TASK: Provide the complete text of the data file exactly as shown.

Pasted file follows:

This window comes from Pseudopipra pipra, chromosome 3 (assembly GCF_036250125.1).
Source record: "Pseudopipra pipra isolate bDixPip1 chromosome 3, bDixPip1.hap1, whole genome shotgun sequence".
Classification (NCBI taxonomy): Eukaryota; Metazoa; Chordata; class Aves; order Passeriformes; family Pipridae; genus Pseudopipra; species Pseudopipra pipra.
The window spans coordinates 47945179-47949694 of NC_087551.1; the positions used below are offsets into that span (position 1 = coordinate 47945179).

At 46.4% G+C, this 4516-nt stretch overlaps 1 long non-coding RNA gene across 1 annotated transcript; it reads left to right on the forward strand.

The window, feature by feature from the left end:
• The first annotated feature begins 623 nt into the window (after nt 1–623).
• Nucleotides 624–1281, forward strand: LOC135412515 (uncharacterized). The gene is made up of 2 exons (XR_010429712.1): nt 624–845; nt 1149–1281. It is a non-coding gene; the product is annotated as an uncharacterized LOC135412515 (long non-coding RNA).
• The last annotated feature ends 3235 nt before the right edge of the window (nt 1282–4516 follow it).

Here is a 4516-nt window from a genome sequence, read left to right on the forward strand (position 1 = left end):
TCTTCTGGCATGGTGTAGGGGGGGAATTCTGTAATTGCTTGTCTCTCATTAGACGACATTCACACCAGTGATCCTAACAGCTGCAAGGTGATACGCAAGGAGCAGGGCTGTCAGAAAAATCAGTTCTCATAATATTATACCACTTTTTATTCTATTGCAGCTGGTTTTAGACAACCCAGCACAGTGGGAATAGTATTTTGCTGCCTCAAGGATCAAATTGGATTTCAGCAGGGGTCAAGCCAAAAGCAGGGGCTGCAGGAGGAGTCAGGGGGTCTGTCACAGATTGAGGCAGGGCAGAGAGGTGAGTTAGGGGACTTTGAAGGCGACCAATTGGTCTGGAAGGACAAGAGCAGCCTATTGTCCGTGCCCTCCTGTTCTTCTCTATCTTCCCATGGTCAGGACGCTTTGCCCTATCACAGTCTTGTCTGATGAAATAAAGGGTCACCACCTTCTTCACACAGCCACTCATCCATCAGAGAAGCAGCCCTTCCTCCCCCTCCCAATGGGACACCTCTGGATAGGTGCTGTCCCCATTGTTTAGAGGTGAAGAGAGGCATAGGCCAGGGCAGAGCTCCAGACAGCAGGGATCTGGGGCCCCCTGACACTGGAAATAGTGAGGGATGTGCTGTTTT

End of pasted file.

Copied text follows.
This window comes from Pseudopipra pipra, chromosome 3 (assembly GCF_036250125.1).
Source record: "Pseudopipra pipra isolate bDixPip1 chromosome 3, bDixPip1.hap1, whole genome shotgun sequence".
Classification (NCBI taxonomy): Eukaryota; Metazoa; Chordata; class Aves; order Passeriformes; family Pipridae; genus Pseudopipra; species Pseudopipra pipra.
The window spans coordinates 47945179-47949694 of NC_087551.1; the positions used below are offsets into that span (position 1 = coordinate 47945179).

At 46.4% G+C, this 4516-nt stretch overlaps 1 long non-coding RNA gene across 1 annotated transcript; it reads left to right on the forward strand.

The window, feature by feature from the left end:
• The first annotated feature begins 623 nt into the window (after nt 1–623).
• Nucleotides 624–1281, forward strand: LOC135412515 (uncharacterized). The gene is made up of 2 exons (XR_010429712.1): nt 624–845; nt 1149–1281. It is a non-coding gene; the product is annotated as an uncharacterized LOC135412515 (long non-coding RNA).
• The last annotated feature ends 3235 nt before the right edge of the window (nt 1282–4516 follow it).

Here is a 4516-nt window from a genome sequence, read left to right on the forward strand (position 1 = left end):
TCTTCTGGCATGGTGTAGGGGGGGAATTCTGTAATTGCTTGTCTCTCATTAGACGACATTCACACCAGTGATCCTAACAGCTGCAAGGTGATACGCAAGGAGCAGGGCTGTCAGAAAAATCAGTTCTCATAATATTATACCACTTTTTATTCTATTGCAGCTGGTTTTAGACAACCCAGCACAGTGGGAATAGTATTTTGCTGCCTCAAGGATCAAATTGGATTTCAGCAGGGGTCAAGCCAAAAGCAGGGGCTGCAGGAGGAGTCAGGGGGTCTGTCACAGATTGAGGCAGGGCAGAGAGGTGAGTTAGGGGACTTTGAAGGCGACCAATTGGTCTGGAAGGACAAGAGCAGCCTATTGTCCGTGCCCTCCTGTTCTTCTCTATCTTCCCATGGTCAGGACGCTTTGCCCTATCACAGTCTTGTCTGATGAAATAAAGGGTCACCACCTTCTTCACACAGCCACTCATCCATCAGAGAAGCAGCCCTTCCTCCCCCTCCCAATGGGACACCTCTGGATAGGTGCTGTCCCCATTGTTTAGAGGTGAAGAGAGGCATAGGCCAGGGCAGAGCTCCAGACAGCAGGGATCTGGGGCCCCCTGACACTGGAAATAGTGAGGGATGTGCTGTTTT